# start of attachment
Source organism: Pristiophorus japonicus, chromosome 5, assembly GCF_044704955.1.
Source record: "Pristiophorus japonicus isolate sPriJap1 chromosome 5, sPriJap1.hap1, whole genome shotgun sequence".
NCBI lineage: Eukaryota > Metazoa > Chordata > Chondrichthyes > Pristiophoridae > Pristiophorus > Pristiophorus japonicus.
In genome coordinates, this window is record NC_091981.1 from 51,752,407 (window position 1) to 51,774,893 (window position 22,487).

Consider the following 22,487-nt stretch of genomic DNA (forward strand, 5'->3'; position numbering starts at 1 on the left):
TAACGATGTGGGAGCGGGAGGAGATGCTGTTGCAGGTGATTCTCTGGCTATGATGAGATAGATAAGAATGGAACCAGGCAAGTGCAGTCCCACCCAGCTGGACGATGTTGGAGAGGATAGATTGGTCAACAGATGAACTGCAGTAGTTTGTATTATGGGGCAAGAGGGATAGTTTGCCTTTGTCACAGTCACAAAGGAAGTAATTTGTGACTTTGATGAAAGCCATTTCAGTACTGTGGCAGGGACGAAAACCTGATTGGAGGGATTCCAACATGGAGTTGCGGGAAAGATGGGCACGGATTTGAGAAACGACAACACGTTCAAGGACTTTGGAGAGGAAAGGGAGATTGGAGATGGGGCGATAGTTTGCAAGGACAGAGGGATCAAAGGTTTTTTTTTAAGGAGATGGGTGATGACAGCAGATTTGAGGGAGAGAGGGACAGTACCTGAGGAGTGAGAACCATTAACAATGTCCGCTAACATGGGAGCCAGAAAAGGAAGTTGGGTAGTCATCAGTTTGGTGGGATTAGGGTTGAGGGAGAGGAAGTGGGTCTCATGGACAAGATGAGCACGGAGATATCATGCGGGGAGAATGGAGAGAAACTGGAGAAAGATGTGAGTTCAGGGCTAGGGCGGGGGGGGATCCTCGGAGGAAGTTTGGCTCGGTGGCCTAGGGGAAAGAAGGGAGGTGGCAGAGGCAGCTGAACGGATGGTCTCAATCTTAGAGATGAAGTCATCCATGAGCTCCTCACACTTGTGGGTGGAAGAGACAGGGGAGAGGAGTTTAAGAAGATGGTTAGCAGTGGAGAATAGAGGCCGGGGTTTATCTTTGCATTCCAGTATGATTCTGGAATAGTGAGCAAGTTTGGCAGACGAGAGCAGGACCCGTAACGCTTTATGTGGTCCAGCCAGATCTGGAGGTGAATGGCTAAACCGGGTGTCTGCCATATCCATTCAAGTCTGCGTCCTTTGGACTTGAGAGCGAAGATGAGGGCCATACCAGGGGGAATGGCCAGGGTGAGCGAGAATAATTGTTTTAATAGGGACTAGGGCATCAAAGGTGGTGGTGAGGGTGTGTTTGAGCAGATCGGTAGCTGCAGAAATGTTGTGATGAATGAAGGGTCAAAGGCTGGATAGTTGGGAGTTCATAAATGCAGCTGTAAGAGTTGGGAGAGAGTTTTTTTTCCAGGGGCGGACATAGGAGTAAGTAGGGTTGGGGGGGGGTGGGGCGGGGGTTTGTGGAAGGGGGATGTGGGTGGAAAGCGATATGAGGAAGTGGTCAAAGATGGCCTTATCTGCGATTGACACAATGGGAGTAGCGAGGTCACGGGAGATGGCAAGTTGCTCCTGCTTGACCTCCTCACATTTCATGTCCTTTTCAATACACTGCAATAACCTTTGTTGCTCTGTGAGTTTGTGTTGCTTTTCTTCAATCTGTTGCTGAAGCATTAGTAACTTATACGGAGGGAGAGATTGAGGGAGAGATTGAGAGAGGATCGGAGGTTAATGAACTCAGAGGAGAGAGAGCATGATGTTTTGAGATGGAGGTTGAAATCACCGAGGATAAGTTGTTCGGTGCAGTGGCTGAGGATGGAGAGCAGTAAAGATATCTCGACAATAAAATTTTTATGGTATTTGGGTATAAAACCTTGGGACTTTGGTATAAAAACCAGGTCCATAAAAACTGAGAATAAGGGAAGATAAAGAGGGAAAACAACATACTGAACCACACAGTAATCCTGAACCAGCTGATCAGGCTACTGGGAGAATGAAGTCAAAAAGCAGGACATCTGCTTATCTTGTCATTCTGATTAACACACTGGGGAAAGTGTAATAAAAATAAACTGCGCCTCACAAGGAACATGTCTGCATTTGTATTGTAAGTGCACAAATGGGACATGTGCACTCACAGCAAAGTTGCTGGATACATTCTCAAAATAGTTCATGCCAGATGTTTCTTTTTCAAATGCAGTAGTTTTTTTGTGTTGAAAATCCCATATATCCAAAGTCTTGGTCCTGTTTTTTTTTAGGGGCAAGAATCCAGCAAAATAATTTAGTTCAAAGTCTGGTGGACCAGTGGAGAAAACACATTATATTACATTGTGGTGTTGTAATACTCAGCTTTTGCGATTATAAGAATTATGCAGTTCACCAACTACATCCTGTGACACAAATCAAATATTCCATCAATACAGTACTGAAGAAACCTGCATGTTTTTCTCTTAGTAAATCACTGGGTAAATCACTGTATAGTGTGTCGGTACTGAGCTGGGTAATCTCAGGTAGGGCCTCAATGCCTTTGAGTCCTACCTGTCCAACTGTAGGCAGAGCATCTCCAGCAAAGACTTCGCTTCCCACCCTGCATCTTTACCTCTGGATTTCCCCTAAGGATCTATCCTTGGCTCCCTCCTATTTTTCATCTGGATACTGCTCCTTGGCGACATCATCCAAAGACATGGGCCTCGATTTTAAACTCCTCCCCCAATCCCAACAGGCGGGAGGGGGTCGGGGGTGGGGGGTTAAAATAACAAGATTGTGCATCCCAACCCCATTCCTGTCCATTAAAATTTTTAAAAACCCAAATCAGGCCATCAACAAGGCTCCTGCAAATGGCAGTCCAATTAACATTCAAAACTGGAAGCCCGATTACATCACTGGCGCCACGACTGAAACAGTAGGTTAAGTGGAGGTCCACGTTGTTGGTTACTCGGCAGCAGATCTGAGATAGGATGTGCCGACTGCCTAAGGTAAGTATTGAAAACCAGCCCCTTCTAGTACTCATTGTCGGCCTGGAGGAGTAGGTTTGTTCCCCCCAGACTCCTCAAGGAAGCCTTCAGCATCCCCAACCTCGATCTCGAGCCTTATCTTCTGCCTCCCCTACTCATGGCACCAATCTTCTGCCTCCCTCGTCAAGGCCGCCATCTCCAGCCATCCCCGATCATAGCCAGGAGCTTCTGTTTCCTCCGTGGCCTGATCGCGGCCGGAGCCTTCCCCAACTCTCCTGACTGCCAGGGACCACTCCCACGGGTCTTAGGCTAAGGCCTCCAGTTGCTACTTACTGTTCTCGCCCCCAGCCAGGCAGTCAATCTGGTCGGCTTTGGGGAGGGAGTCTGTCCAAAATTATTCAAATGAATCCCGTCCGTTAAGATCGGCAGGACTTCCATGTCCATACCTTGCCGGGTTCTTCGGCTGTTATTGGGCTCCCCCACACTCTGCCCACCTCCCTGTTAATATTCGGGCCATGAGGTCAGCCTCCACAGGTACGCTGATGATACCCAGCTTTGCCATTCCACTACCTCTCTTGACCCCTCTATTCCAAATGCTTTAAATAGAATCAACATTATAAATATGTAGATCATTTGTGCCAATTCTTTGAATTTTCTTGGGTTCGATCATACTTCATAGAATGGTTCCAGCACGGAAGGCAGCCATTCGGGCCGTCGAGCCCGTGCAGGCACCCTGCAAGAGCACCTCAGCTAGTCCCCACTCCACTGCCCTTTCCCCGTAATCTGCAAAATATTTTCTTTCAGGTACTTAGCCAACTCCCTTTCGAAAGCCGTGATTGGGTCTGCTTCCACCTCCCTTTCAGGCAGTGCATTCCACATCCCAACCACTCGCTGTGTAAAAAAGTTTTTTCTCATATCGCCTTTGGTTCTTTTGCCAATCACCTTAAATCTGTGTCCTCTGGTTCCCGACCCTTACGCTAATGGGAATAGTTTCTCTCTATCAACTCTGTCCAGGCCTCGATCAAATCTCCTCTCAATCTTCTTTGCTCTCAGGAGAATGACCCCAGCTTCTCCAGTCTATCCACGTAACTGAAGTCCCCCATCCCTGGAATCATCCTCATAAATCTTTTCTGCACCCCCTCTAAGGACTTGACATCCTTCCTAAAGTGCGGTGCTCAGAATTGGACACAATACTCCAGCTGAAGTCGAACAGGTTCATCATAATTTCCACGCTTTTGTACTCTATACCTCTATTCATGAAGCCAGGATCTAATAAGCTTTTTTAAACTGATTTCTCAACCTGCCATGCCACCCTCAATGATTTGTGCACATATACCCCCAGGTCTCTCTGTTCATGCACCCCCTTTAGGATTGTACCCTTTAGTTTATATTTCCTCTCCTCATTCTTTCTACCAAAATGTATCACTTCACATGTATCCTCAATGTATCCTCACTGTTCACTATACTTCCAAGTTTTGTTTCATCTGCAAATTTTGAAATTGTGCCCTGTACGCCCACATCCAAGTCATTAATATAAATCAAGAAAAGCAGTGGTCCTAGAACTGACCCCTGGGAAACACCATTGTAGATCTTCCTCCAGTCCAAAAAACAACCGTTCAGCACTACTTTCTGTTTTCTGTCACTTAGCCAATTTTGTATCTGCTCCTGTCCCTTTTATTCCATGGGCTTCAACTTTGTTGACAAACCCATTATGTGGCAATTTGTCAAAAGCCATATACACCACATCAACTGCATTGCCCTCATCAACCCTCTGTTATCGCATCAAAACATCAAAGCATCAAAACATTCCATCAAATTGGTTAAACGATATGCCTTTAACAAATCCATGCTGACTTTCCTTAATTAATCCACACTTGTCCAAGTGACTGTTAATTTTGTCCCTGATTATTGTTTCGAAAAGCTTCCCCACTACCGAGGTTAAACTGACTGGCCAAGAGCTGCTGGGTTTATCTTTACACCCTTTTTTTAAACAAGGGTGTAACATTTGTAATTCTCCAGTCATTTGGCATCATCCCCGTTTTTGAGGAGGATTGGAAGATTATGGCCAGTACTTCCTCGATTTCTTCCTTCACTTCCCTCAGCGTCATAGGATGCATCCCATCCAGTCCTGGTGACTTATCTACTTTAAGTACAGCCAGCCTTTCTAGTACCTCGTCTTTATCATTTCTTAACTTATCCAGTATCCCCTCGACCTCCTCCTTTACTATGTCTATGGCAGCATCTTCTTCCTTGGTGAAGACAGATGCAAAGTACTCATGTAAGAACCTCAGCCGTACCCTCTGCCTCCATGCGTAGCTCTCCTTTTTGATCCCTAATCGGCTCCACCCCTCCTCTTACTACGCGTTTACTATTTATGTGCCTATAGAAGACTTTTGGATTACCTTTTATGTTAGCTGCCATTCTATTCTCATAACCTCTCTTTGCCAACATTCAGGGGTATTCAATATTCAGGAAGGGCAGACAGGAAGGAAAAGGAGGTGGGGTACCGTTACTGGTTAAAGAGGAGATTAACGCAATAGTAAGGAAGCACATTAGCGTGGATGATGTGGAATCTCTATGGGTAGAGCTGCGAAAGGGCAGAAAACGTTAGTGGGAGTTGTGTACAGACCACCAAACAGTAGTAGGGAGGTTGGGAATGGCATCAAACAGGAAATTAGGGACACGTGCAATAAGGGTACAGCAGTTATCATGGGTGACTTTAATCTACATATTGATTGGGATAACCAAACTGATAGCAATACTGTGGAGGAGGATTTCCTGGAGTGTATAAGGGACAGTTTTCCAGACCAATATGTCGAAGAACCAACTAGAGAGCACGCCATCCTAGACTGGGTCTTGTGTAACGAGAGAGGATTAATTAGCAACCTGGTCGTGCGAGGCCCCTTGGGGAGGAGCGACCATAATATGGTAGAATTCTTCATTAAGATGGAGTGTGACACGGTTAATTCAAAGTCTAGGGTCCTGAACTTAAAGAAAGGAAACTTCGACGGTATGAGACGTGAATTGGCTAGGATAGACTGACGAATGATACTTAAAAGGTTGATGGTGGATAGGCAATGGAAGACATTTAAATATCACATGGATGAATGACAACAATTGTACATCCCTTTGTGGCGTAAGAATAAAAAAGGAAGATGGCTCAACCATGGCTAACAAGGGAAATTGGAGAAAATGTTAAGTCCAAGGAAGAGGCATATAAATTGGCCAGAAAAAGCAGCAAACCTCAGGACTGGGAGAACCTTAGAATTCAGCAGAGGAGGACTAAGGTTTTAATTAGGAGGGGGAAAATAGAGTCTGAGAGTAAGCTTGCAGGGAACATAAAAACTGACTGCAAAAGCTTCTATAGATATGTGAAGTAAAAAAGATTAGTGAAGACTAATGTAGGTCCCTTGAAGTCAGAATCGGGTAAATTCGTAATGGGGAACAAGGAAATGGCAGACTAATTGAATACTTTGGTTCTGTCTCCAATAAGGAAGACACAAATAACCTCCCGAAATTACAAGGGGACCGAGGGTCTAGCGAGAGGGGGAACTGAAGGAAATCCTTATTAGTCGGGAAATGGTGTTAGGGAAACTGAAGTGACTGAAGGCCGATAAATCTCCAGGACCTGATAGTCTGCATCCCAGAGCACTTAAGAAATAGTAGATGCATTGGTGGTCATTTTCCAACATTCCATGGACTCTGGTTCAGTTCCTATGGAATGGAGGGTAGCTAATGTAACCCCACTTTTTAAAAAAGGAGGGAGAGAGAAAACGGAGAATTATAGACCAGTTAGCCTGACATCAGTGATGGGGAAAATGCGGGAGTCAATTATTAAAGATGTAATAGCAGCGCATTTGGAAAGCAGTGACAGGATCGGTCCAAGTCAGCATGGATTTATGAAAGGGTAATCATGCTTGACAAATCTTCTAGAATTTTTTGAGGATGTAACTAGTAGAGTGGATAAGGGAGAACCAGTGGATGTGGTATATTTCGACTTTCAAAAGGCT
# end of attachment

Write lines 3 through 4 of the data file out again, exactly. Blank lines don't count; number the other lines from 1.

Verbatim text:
NCBI lineage: Eukaryota > Metazoa > Chordata > Chondrichthyes > Pristiophoridae > Pristiophorus > Pristiophorus japonicus.
In genome coordinates, this window is record NC_091981.1 from 51,752,407 (window position 1) to 51,774,893 (window position 22,487).